Though the two fields have different educational prerequisites — nursing requires individuals to hold at least an Associate Degree in Nursing (ADN), though many hold a Bachelor of Science in Nursing (BSN), and social work requires individuals to hold a bachelor’s degree in a related field — many people in both fields choose to pursue an advanced education. Earning an MSW can open the door to working as a licensed clinical social worker (LCSW), and earning a Master of Science in Nursing (MSN) can lead to a career as a nurse practitioner. In both fields, an advanced degree can lead to enhanced responsibilities, higher earnings and career advancement opportunities.

Differences Between Social Workers and Nurses

While there are some broad similarities between social workers and nurses, these professions are quite different in many other ways.

Nurses generally focus on clinical care, addressing their patients’ immediate physical condition and needs through diagnosis and treatment. Social workers, on the other hand, help clients cope with life challenges, such as unemployment or divorce. LCSWs help clients overcome mental, behavioral and emotional problems by providing therapy and connecting them with services, which may include referrals to other mental health providers.

While nurses generally work in medical settings, like hospitals or clinics, social workers can work in government agencies or nonprofit organizations to help their clients access housing or assist them during the adoption process. Social workers also help families experiencing domestic conflicts like spousal or child abuse.

Professional requirements for the two fields also differ. Both social workers and nurses are required to hold a college degree. However, while all registered nurses need to hold an active nursing license, not all social workers are required to be licensed.

A role that combines aspects of nursing and social work is that of a health care social worker. Health care social workers are advocates for patients and their families. They work directly with health care providers, including nurses, to help patients cope with terminal or acute diagnoses. They may provide clients with information about services that can help them manage their medical condition, such as home health care or support groups. This may be an ideal option for BSN graduates or registered nurses who are considering a career change.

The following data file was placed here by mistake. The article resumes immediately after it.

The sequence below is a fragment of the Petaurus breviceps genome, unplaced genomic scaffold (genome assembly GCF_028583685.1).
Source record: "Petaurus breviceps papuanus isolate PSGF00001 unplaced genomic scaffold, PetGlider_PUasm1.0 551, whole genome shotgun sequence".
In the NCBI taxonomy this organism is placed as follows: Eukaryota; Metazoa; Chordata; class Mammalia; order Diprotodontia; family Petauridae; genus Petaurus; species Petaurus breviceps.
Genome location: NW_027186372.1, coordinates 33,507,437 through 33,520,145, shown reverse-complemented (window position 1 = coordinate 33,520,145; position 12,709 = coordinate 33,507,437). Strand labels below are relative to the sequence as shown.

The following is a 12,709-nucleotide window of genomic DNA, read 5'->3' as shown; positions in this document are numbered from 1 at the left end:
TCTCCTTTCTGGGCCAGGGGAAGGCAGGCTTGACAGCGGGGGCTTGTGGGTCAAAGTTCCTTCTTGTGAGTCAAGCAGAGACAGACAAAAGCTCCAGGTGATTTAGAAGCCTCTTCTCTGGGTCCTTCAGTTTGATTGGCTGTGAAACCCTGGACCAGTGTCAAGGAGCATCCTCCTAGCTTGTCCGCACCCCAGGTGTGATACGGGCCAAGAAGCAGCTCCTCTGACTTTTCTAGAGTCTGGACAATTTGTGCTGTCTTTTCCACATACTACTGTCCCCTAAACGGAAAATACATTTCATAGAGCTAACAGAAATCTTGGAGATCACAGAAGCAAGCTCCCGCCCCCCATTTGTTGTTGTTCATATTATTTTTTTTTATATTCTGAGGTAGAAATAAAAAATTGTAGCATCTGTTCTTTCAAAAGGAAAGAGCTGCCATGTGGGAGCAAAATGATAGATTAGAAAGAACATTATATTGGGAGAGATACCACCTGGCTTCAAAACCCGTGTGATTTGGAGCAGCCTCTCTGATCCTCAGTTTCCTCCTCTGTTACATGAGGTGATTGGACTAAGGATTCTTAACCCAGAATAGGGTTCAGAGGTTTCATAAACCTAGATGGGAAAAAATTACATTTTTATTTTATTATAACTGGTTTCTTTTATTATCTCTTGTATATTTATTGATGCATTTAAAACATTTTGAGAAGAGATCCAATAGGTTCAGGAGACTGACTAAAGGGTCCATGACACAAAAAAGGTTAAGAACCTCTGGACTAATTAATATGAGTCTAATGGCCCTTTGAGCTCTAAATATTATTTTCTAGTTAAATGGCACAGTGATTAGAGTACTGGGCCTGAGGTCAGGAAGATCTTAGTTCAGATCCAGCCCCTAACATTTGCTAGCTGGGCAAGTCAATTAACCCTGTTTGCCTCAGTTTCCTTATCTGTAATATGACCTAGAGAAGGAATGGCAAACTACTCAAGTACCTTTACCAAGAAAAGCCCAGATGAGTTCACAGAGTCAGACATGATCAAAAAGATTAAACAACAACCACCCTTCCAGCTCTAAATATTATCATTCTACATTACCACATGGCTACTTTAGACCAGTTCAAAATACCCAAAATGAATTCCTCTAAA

Social Work vs. Nursing: Choose the Career Path That’s Right for You

Both social work and nursing are professions that change lives, though they do so in different ways. Social workers help their clients navigate the complex systems and challenges that arise throughout their lives, and support their mental and behavioral health needs.

If you’re interested in pursuing a role in the diverse field of social work, consider earning an advanced degree. The University of Nevada, Reno’s comprehensive online Master of Social Work program offers two tracks: an Advanced Standing program designed for students with a Bachelor of Science in Social Work (BSW) and a Traditional program specifically designed for students with a Bachelor’s degree in another field. Find out how the University of Nevada, Reno can help you embark on a rewarding career in social work.

Recommended Readings

5 Careers in Corrections for MSW Graduates

How to Become a Social Worker

How to Deal with Ethical Dilemmas in Social Work


Chron, “What Are the Benefits of a Degree in Nursing and Social Work?”

GBMC Healthcare, “What Does a Hospital Social Worker Actually Do?”

Indeed, “What Are Helping Professions? (Industries and Job Titles)”

Indeed, What Is a Registered Nurse (RN)? (And What Do They Do?)

National Association of Social Workers, Types of Social Work

National Association of Social Workers, “Why Choose the Social Work Profession?”

School Social Work Association of America, Role of School Social Worker

U.S. Bureau of Labor Statistics, Registered NursesU.S. Bureau of Labor Statistics, Social Workers